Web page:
Footnote:  Just for the sake of my poor bruised pride, here is a picture of my standing bow pulling pose that I took 2 days after the competition.  It's not totally locked out here, but please note these two developments: my grip isn't sliding down and my shoulder is really on my chin.  (Those have always my two biggest issues in this posture.)  I'm happy about this.  I can't wait to do it on stage next year!!


Footnote #2:  This post was written under the influence of "Hyperbole and a Half"Amazing hilarious blog, definitely worth a read.  Don't try to read it while you're drinking water.

Friday, December 3, 2010

Giving and Disappearing

Just a quick post before I hit the road for the weekend, inspired by a pair of quotes that I've read recently.

First, I am in love with an Annie Dillard quote that Hannah mentioned a couple days ago in this awesome post:

"[T]he impulse to keep to yourself what you have learned is not only shameful, it is destructive.  Anything you do not give freely and abundantly becomes lost to you.  You open your safe and find ashes."

These lines really speak for themselves, but I'll mention one reason why they resonated with me so deeply.  I spent most of my life, and certainly most of my yoga career, simply collecting knowledge and information for myself.  I was a learner; learning was what I did.  Teaching never occurred to me.  But then gradually, this certainty came over me - I actually needed to start teaching.  I had all this information to spend, and it was burning holes in my pockets.  That's what led me to the career that I'm in now, and as I've said before, that turned out to be the best decision ever.
Sometimes I notice people who do attempt to hold knowledge to themselves, in an attempt to make themselves more powerful or influential.  And I do think that this is destructive behavior.  The more we can share our skills, wisdom, and information, the better off we all are.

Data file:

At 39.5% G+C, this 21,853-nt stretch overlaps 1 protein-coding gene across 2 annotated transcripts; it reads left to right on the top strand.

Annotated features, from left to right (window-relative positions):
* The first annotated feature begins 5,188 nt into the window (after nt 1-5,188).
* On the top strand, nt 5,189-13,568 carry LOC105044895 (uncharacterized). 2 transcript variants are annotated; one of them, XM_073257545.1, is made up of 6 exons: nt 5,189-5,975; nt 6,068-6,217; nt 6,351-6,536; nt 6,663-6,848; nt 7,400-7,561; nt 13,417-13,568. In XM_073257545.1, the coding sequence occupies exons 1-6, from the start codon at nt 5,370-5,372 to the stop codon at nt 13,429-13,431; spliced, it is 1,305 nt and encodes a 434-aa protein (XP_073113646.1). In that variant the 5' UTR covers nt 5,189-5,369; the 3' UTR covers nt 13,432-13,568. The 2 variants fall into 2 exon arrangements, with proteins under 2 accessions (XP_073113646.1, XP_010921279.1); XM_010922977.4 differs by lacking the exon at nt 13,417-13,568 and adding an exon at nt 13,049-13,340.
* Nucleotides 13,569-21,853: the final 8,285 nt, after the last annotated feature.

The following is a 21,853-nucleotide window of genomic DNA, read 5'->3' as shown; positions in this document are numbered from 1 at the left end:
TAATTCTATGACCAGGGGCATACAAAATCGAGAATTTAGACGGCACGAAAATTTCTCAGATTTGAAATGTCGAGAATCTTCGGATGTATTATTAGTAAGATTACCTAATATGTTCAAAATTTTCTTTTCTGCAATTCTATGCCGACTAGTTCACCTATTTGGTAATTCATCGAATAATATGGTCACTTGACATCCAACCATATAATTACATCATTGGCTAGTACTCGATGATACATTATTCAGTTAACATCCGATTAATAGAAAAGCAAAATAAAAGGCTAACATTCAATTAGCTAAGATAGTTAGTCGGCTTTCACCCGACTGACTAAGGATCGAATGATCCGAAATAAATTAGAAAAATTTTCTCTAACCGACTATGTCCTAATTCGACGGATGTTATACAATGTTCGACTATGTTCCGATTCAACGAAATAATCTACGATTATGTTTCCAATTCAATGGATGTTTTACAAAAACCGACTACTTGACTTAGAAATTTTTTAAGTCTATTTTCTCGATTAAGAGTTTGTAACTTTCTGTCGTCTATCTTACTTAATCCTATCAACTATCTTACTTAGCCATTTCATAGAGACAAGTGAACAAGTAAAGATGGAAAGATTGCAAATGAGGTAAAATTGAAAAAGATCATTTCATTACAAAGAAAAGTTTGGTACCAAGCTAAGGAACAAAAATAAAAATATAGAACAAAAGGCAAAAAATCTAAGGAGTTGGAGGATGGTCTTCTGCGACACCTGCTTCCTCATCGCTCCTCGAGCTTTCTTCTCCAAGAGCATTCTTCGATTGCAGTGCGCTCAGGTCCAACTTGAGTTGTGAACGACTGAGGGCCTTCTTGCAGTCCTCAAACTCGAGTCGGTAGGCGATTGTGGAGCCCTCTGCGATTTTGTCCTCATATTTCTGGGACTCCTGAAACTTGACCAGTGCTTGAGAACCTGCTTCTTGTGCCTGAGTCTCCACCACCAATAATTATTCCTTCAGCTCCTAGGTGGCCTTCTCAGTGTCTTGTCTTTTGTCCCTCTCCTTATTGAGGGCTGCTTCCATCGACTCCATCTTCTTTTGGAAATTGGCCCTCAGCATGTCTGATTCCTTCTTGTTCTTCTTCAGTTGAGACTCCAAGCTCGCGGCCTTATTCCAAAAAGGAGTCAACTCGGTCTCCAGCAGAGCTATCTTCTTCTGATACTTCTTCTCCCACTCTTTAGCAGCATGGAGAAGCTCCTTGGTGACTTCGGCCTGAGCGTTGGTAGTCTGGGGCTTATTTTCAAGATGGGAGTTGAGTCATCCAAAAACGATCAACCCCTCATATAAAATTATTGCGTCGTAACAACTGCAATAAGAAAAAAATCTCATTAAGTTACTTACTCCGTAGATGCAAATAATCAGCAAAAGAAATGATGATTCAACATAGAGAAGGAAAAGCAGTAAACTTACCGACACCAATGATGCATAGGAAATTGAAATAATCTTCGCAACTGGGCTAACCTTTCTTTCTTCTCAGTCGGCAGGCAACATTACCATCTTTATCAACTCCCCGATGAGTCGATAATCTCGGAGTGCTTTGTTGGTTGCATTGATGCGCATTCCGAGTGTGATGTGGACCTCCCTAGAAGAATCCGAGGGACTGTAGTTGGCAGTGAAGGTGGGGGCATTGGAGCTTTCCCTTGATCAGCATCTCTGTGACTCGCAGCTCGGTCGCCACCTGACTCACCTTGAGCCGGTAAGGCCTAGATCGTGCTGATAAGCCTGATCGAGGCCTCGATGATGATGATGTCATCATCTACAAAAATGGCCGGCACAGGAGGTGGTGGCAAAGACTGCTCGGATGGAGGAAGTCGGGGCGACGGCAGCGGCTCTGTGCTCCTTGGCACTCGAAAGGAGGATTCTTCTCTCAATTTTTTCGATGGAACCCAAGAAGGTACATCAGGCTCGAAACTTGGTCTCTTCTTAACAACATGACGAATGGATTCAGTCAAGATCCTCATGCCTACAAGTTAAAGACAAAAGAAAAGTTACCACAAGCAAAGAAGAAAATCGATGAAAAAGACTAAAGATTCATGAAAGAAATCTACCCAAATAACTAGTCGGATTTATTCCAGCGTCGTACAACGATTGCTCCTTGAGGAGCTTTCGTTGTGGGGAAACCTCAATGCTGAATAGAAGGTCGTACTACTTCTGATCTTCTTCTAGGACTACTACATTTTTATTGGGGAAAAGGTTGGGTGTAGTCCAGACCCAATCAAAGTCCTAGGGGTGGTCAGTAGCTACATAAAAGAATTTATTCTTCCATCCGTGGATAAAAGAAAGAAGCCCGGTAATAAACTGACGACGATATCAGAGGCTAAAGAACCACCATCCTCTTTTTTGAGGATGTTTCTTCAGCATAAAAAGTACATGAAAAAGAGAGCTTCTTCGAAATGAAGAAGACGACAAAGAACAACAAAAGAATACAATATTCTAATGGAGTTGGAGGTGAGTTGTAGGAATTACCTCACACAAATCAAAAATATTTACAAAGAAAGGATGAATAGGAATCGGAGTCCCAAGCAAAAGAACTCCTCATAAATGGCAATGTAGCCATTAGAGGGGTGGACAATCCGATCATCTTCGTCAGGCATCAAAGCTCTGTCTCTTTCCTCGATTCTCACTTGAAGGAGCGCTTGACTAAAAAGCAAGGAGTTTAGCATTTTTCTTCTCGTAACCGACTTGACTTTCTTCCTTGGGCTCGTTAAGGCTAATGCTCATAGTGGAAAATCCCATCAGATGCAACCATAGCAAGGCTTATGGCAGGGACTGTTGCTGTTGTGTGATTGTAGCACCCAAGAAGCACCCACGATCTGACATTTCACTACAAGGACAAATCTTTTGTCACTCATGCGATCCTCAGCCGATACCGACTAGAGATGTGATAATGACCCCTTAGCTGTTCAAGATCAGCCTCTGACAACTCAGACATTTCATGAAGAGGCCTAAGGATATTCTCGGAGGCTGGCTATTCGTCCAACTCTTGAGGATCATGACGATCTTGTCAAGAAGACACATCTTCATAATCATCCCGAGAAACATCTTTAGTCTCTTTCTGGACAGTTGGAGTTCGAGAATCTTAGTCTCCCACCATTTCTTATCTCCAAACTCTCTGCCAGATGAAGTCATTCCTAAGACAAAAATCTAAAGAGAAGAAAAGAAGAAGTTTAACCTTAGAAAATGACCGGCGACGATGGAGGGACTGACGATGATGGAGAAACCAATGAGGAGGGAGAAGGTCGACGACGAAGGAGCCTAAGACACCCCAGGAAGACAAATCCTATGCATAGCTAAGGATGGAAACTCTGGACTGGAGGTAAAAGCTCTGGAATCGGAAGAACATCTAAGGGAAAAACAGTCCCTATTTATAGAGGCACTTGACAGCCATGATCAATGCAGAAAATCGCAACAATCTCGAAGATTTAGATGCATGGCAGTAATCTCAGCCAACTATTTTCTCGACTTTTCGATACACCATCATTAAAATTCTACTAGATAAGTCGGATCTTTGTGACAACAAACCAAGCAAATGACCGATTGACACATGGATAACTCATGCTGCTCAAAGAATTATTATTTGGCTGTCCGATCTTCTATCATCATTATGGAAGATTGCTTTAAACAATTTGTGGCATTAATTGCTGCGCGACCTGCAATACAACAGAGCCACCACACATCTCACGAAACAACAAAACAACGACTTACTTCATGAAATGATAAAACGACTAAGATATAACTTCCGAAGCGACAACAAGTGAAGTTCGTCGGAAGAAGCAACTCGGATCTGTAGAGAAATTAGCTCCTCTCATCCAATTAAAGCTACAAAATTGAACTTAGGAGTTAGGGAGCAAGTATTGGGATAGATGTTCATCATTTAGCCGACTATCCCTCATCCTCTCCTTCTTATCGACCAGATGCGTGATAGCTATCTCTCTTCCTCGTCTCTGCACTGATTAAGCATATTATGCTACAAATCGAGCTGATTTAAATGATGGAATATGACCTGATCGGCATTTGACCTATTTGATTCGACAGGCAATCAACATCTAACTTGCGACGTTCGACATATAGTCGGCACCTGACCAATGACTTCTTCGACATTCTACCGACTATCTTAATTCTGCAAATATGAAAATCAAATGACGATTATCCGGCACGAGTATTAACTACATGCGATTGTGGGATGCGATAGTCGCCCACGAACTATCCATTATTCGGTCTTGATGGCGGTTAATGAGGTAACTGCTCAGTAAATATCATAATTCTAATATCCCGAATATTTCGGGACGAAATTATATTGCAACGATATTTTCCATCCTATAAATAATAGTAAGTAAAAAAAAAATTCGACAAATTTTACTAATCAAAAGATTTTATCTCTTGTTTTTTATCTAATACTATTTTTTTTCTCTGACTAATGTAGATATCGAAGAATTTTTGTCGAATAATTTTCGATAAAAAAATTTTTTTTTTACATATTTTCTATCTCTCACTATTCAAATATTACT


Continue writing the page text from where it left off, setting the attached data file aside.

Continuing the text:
The second quote is from (again) my Zen quote book:

"When you do something, you should burn yourself completely, like a good bonfire, leaving no trace of yourself."  - Shunryu Suzuki

This is one of those great Zen principles - the idea of immersing yourself so fully in your task that your self, your ego, disappears.  We do the exact same thing in yoga; what did you think "kill your self" was supposed to mean?  Kill your smaller self, destroy your ego, leave no trace of yourself.

And again, this really makes sense to me in the context of teaching.  Before we were "set loose" on the world as teachers, we were reminded a thousand times of one crucial fact: "It's not about you."  When you teach, you can't be thinking about yourself.  You can't stand there thinking, "Do I sound ok?  Are they looking at me funny?  What do the students think of me?  Did I miss a word?  Am I doing this right?"  No way!  It doesn't work if you just try to say stuff that "sounds smart" or "sounds like a yoga teacher."  In order to teach, you really have to forget about yourself and think about serving the students.

In other words - and this is another comment from one of the visiting staff at teacher training - I don't want my students to get home and think, "Wow, that was a great class from J!"  I want them to get home and think, "Wow, I just had a great class!  Hey, who taught?!"

(Of course, Bikram is the exception that proves the rule.)

And now (for my next adventure), I'm driving off to Virginia so I can balance half-naked on one leg in front of a bunch of people tomorrow afternoon.  I guess that would fall under the category of "giving freely and abundantly"?  I will be sharing my love of yoga with anyone who cares to come and watch.  Hooray!!  Should be fun.  My only goal is to relax and have fun, and I plan to be successful.  :)